Second, write a letter to the information provider that gave the wrong information to the credit reporting companies. This might be a store that incorrectly billed you for something, a landlord that incorrectly said you were late on your rent, or some other person or company. If the information provider's address is not listed on your credit report, contact the information provider for the address for submitting disputes or notices of error. Include the same information as in your letter to the credit reporting agencies. You may use the Federal Trade Commission's sample dispute letter to information providers and attach a copy of your credit report with the incorrect items circled. Send the letter by certified mail or priority with tracking, and keep copies for yourself.
Credit reporting companies must investigate all disputes, usually within 30 days, unless they consider your dispute frivolous. They will forward your dispute to the information provider, who will then investigate your dispute and report back to the credit reporting company. If the information provider determines that its information was wrong, it must correct that information with all three of the major credit reporting companies.
Credit reporting companies must tell you their investigation results in writing. If they delete or correct any information on your credit report, they must give you a free copy of your updated credit report. You may ask them to send a notice of the correction to anyone who got your credit report in the last six months.
If you cannot get the disputed information corrected or deleted, you may ask the credit reporting companies to add a statement noting your dispute in your file and in future credit reports.
For more information on disputing errors in your credit report, visit the Federal Trade Commission's Disputing Errors on Credit Reports and the CFPB's Disputing Errors On A Credit Report.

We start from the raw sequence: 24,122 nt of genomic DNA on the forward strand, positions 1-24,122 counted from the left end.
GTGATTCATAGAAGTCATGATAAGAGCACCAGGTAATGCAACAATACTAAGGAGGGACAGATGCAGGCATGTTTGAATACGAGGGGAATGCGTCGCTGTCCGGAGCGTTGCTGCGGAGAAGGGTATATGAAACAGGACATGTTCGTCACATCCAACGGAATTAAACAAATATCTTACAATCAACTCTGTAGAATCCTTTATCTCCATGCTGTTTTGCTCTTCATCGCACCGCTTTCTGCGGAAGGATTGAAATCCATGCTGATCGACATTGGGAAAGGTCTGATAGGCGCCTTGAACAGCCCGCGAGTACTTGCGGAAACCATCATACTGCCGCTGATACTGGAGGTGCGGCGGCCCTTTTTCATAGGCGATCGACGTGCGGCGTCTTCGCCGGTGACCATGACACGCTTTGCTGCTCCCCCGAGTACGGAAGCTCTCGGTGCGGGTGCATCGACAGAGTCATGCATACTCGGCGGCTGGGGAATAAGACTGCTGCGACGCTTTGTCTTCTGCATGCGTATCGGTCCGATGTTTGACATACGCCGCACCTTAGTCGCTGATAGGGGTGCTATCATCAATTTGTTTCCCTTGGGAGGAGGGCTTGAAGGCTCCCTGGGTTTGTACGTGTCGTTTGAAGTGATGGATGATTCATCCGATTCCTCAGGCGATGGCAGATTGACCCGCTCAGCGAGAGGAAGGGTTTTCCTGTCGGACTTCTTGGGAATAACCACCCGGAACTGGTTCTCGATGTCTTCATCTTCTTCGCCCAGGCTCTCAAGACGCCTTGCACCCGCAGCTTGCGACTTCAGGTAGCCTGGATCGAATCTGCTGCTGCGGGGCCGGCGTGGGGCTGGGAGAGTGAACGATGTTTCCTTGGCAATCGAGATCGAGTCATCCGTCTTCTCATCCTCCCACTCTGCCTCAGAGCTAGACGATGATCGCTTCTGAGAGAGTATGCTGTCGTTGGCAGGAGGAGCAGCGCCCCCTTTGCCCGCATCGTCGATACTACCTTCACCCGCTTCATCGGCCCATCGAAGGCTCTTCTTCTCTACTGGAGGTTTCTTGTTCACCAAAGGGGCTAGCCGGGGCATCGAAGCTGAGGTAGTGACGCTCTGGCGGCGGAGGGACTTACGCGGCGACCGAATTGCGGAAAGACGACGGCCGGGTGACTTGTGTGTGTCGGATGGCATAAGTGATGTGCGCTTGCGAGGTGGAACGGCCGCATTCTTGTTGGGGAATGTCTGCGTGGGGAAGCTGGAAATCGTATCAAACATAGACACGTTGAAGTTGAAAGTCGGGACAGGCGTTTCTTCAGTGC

Here are some tips on how to fix your credit and improve your credit score:
If you need help fixing your credit, contact a non-profit credit counseling service that can help you for little or no cost. You can also check with your employer, credit union, or housing authority to see what no-cost credit counseling programs may be available.
It takes time to build up or fix your credit. Unfortunately, there are a lot of fraudsters preying on consumers who want to fix their credit. Avoid any credit counselor or company that promises quick-fix credit repairs, promises to hide your bad credit history, requires upfront payment, or tells you to dispute accurate credit report information or to give false information to creditors.
Here are some resources to help you find a reputable credit counselor:
If you believe a consumer reporting company, creditor, or credit counselor has violated the law, you may file a complaint with the Attorney General's Office. The Office uses complaints to learn about misconduct. However, we cannot give legal advice or provide legal assistance to individuals. For information on how to find an attorney, see Attorneys/Lawyers.
You may also file a complaint with the Federal Trade Commission online or by calling 1-877-FTC-HELP.
For more information about credit scores and credit reports, visit the Federal Trade Commission's Credit Scores and the CFPB's Credit Reports And Scores.